Centre Dave McSharry is making the most of his opportunities out West, writes Brendan Fanning
On the face of it, last week wasn’t right up there with the best in Dave McSharry’s life. A fair few people had suggested to him that Wednesday might bring good news when Declan Kidney was announcing his squad for the November series. It didn’t.
He got a mention all right, as one of the group with a right to be downcast. But then the coach always manages to produce a long list of those who have a right to feel that way. Inclusion wouldn’t make you feel much better.
“I was a small bit disappointed but at the same time I can see why he’s gone with (Luke) Marshall,” he says. “Ulster are obviously going very well at the moment. He’s had limited opportunities but when he’s come on he’s done well.
“I kind of feel myself that I’d like to develop a small bit more — I’ve put on a few kilos compared to last year but I could bulk up a small bit more. At the moment I’m around 97/98 kilos but I think I can fill out a bit more for my height (6ft 2in).”
One of the avenues unexplored in the recent documentary The West’s Awake was that Connacht is a second-chance saloon for refugees from around the country. Lots of players have benefited from the move to Galway, and McSharry is moving up that list of those who have done well.
He has no issues with Leinster for not opening the door to their Academy, because at the time he was haunted by injury. He wouldn’t have signed himself. First it was his shoulder, then his scaphoid, then a serious groin injury.
“The lads were saying to stay positive and try and get as good a run as you can. Just stay injury-free and play good rugby and it’ll happen. At one stage I was losing a
bit of faith. I was going, ‘Ah Jesus is this going to keep on happening, am I just going to wreck myself here?’ But when I got it completely out of my head that I was going to get injured and stopped wondering how long before the next one, it went completely out of my head. Then I had an injury-free run with UCD two seasons ago and I’ve played lots of rugby since then. I’m fine.”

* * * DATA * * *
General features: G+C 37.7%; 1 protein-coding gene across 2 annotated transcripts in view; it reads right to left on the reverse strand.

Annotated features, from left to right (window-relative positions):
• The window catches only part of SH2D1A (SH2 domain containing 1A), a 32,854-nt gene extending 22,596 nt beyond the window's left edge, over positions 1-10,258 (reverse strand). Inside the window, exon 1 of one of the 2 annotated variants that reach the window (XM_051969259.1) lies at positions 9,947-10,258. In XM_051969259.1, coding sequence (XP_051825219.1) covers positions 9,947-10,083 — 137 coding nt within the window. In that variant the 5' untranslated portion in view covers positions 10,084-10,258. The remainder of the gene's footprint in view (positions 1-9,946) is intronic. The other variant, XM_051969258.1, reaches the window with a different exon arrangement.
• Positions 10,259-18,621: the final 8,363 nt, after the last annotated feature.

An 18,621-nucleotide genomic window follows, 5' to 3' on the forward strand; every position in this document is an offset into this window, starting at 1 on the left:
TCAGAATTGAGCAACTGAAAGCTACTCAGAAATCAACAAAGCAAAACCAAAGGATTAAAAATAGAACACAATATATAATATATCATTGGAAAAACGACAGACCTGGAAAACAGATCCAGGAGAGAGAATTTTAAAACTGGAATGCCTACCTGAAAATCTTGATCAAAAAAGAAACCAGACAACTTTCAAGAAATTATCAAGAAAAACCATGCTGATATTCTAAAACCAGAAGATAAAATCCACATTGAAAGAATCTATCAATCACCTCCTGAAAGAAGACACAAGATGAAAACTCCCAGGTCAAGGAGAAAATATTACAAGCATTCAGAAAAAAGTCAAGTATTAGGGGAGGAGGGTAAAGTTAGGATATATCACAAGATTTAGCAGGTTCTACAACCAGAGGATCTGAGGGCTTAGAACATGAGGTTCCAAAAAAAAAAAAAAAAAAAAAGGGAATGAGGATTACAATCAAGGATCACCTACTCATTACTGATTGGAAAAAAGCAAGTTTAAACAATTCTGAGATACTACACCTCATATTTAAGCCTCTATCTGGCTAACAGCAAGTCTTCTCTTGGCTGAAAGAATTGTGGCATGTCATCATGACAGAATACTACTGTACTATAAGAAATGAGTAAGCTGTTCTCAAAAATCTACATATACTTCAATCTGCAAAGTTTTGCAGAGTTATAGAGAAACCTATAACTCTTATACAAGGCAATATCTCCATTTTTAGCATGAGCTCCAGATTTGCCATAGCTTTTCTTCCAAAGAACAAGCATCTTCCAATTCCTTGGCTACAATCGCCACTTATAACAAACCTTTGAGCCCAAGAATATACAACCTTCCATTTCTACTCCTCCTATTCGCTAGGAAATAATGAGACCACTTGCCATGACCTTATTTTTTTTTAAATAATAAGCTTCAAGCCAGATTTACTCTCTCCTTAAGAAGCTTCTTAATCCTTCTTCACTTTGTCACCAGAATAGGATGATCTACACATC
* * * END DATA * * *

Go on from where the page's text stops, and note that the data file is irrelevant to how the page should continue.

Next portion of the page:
Another nugget from the past reminds him of where he has come from. As a schoolboy, McSharry was good enough to make the Leinster team in fifth year. Given that he was coming from Templeogue, well outside the inner circle of big rugby schools, made it all the better. On the day of the trial his coach sent him off with a message that he was well deserving of the run. The scene in the changing room didn’t convince him.
“A lot of the lads knew each other already and I was the only one from Templeogue,” he recalls. “I was standing there in the corner in my Templeogue gear and a lot of the lads wouldn’t have been making too much of an effort to chat to you. I don’t think most of them knew what school I was from.”
Of course the same lads became his best mates thanks to the contribution he made on a Leinster schools tour to South Africa. That put him on the path towards a UCD scholarship, and it was from there that Academy manager Nigel Carolan picked him up for Connacht.